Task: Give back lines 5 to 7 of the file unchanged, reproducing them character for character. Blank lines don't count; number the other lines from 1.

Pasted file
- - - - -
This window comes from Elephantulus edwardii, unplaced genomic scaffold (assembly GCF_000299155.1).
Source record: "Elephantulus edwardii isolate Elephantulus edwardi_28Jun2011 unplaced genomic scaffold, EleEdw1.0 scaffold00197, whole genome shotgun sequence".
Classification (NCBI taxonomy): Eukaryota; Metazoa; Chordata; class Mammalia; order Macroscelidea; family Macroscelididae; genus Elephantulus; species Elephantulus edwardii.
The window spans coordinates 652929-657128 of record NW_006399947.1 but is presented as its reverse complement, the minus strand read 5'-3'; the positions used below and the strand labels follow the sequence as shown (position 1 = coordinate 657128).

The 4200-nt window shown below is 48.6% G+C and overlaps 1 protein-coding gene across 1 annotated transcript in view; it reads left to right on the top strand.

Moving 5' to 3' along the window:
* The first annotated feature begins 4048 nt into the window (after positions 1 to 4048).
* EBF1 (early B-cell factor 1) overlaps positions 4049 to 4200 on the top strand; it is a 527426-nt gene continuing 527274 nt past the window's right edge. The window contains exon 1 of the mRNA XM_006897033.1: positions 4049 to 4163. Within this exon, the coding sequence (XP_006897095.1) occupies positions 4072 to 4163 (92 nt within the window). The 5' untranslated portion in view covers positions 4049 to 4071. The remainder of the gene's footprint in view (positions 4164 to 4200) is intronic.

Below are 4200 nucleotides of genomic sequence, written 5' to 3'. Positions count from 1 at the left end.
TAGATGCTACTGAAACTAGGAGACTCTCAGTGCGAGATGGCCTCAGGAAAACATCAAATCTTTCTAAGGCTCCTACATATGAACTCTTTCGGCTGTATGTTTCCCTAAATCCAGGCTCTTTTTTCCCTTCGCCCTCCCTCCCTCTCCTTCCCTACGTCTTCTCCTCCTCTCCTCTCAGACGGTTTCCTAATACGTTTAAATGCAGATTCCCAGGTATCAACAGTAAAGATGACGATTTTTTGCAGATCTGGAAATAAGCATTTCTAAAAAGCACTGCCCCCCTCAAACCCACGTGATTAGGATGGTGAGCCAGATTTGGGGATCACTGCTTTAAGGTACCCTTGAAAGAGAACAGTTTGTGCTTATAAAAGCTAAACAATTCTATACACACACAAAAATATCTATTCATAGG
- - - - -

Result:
The 4200-nt window shown below is 48.6% G+C and overlaps 1 protein-coding gene across 1 annotated transcript in view; it reads left to right on the top strand.

Moving 5' to 3' along the window:
* The first annotated feature begins 4048 nt into the window (after positions 1 to 4048).